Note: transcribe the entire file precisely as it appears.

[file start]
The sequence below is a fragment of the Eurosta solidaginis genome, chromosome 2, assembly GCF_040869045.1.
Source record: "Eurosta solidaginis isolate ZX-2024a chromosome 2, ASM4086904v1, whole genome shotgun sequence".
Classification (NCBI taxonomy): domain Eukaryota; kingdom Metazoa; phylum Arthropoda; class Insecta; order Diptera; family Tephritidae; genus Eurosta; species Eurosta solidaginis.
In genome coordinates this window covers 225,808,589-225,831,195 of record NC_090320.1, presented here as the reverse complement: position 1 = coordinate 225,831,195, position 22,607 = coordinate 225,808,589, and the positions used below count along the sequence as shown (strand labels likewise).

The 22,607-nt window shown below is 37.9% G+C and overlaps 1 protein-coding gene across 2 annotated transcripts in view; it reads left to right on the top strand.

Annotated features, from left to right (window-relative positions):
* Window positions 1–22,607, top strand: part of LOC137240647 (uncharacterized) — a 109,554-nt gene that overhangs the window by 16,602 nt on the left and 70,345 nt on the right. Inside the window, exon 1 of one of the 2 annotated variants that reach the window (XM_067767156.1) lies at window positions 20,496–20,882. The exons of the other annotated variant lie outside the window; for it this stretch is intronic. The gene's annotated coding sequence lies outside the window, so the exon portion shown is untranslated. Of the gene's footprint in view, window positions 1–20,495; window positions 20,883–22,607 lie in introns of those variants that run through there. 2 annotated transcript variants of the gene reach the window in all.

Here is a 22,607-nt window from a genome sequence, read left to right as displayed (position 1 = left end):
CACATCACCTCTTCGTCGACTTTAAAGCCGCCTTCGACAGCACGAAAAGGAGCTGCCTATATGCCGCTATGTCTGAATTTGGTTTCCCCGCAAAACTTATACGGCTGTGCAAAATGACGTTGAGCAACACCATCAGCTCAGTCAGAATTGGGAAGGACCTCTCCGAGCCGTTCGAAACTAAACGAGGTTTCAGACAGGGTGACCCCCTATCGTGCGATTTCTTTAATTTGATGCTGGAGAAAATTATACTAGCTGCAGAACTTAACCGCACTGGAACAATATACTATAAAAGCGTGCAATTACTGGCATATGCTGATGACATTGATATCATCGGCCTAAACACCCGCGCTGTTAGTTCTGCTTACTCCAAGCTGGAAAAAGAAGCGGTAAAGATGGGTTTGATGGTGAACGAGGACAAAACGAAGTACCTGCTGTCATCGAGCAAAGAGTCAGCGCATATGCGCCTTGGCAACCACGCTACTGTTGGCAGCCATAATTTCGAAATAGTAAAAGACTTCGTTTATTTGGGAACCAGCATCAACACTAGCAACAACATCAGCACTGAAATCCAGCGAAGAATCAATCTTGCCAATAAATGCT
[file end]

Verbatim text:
The sequence below is a fragment of the Eurosta solidaginis genome, chromosome 2, assembly GCF_040869045.1.
Source record: "Eurosta solidaginis isolate ZX-2024a chromosome 2, ASM4086904v1, whole genome shotgun sequence".
Classification (NCBI taxonomy): domain Eukaryota; kingdom Metazoa; phylum Arthropoda; class Insecta; order Diptera; family Tephritidae; genus Eurosta; species Eurosta solidaginis.
In genome coordinates this window covers 225,808,589-225,831,195 of record NC_090320.1, presented here as the reverse complement: position 1 = coordinate 225,831,195, position 22,607 = coordinate 225,808,589, and the positions used below count along the sequence as shown (strand labels likewise).

The 22,607-nt window shown below is 37.9% G+C and overlaps 1 protein-coding gene across 2 annotated transcripts in view; it reads left to right on the top strand.

Annotated features, from left to right (window-relative positions):
* Window positions 1–22,607, top strand: part of LOC137240647 (uncharacterized) — a 109,554-nt gene that overhangs the window by 16,602 nt on the left and 70,345 nt on the right. Inside the window, exon 1 of one of the 2 annotated variants that reach the window (XM_067767156.1) lies at window positions 20,496–20,882. The exons of the other annotated variant lie outside the window; for it this stretch is intronic. The gene's annotated coding sequence lies outside the window, so the exon portion shown is untranslated. Of the gene's footprint in view, window positions 1–20,495; window positions 20,883–22,607 lie in introns of those variants that run through there. 2 annotated transcript variants of the gene reach the window in all.

Here is a 22,607-nt window from a genome sequence, read left to right as displayed (position 1 = left end):
CACATCACCTCTTCGTCGACTTTAAAGCCGCCTTCGACAGCACGAAAAGGAGCTGCCTATATGCCGCTATGTCTGAATTTGGTTTCCCCGCAAAACTTATACGGCTGTGCAAAATGACGTTGAGCAACACCATCAGCTCAGTCAGAATTGGGAAGGACCTCTCCGAGCCGTTCGAAACTAAACGAGGTTTCAGACAGGGTGACCCCCTATCGTGCGATTTCTTTAATTTGATGCTGGAGAAAATTATACTAGCTGCAGAACTTAACCGCACTGGAACAATATACTATAAAAGCGTGCAATTACTGGCATATGCTGATGACATTGATATCATCGGCCTAAACACCCGCGCTGTTAGTTCTGCTTACTCCAAGCTGGAAAAAGAAGCGGTAAAGATGGGTTTGATGGTGAACGAGGACAAAACGAAGTACCTGCTGTCATCGAGCAAAGAGTCAGCGCATATGCGCCTTGGCAACCACGCTACTGTTGGCAGCCATAATTTCGAAATAGTAAAAGACTTCGTTTATTTGGGAACCAGCATCAACACTAGCAACAACATCAGCACTGAAATCCAGCGAAGAATCAATCTTGCCAATAAATGCT